A lot of sports fans who are active on Twitter are smart enough to be skeptical about rumors that they hear when they're not coming from tried-and-true sources. The problem is that even skepticism can feed the viral spread. Anybody who notes that there's a rumor while also saying that it's probably complete BS is helping the rumor spread across Twitter, whether that's his intent or not.
There's no easy way to stop the use of Twitter as a soapbox for ne'er-do-wells who like to stir things up with fake rumors. Accounts can be reported as spam, and people can cry and moan all they want, but it's not like Twitter itself can institute some sort of screening process for rumors. That would defeat the entire point of sports journalists using Twitter: They use it so they can get stuff out there immediately.
So we may as well be honest. It's become widely accepted that Twitter and sports journalism are perfect bedfellows, but it's not such a great partnership, because sports journalism is too easily faked and Twitter is too easily fooled.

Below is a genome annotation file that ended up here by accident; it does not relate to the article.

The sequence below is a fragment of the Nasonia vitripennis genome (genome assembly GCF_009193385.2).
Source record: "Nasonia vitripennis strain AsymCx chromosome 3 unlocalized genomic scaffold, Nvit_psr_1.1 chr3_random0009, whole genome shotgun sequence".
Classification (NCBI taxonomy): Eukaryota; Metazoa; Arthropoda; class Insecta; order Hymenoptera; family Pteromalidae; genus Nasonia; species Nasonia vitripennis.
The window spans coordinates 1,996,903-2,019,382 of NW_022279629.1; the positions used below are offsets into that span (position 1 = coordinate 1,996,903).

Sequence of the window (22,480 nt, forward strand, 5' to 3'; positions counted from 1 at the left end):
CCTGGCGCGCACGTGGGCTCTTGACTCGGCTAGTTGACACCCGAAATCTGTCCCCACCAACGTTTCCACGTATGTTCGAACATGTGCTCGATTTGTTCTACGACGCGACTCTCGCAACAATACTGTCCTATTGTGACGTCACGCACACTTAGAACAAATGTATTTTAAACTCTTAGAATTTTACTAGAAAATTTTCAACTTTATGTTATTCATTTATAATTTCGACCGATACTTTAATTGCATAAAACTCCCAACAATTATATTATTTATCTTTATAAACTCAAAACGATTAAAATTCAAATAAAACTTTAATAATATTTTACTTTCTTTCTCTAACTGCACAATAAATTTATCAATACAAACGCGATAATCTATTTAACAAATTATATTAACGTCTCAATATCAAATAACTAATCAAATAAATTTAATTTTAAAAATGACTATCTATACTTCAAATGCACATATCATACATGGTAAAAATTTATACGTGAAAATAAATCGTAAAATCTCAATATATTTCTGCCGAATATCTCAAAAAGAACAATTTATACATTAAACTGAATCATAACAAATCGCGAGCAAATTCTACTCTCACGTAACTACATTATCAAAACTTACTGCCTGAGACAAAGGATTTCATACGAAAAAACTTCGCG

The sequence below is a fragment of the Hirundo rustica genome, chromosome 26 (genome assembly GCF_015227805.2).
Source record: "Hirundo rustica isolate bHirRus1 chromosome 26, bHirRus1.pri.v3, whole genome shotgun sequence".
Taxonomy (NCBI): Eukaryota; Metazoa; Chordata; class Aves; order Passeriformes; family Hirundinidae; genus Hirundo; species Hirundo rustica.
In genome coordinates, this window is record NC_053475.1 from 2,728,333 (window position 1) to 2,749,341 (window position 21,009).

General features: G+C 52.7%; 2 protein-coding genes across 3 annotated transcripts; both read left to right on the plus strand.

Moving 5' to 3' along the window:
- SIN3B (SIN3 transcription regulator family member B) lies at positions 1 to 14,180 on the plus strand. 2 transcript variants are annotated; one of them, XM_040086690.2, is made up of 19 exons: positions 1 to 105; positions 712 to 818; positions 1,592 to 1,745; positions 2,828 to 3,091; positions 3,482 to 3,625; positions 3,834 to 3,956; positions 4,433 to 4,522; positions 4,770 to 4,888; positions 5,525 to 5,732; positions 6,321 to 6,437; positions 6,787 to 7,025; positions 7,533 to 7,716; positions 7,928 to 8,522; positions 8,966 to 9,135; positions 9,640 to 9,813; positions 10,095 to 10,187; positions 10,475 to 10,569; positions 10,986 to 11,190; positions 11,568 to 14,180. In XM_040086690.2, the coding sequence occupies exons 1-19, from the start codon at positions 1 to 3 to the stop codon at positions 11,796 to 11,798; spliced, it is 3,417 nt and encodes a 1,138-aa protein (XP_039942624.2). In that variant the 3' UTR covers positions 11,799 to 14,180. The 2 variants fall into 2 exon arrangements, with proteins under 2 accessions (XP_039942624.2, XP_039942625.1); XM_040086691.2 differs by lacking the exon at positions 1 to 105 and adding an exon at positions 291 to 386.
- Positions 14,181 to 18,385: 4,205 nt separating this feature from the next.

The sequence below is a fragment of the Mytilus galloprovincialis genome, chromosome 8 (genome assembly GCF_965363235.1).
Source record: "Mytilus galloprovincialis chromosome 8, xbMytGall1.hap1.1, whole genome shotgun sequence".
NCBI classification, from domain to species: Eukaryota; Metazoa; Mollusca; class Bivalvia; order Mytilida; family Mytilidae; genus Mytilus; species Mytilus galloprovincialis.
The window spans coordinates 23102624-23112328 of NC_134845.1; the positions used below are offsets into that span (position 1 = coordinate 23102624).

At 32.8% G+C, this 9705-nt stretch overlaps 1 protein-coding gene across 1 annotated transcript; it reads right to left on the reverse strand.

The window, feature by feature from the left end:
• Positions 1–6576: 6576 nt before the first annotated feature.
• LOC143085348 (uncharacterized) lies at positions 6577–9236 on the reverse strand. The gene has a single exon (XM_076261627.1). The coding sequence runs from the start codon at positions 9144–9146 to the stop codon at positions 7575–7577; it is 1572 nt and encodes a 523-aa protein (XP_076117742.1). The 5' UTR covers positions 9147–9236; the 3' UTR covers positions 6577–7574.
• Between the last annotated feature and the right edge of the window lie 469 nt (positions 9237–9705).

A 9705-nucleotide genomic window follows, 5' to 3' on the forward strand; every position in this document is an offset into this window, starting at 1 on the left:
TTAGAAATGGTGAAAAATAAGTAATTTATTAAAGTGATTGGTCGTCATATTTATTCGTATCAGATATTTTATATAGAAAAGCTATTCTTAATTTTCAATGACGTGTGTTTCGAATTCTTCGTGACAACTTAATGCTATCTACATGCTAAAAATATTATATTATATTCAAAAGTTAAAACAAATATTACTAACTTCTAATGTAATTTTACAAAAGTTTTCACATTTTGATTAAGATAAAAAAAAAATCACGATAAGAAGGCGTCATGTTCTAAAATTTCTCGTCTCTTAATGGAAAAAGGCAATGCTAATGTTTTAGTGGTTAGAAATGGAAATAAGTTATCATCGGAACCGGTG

Idiots and generally reckless people could make up wild stories before Twitter came along, of course. All Twitter has done is make it a lot easier for these wild stories to get out there, and there are more coming every day.
I won't say that Twitter hasn't helped the sports journalism industry, but I'm not out of line in saying that it's done quite a bit of harm to the industry as well. Effectively, Twitter has blurred the line between the good, respectable news sources and the kind of crap you still see in the checkout line at the grocery store. You know, the stuff that just wants your attention.
The question now is how this line can become un-blurred again.
Honestly, I have no clue.
If you want to talk baseball, hit me up on Twitter. Don't worry, I only ever tweet my thoughts, and they're always confirmed.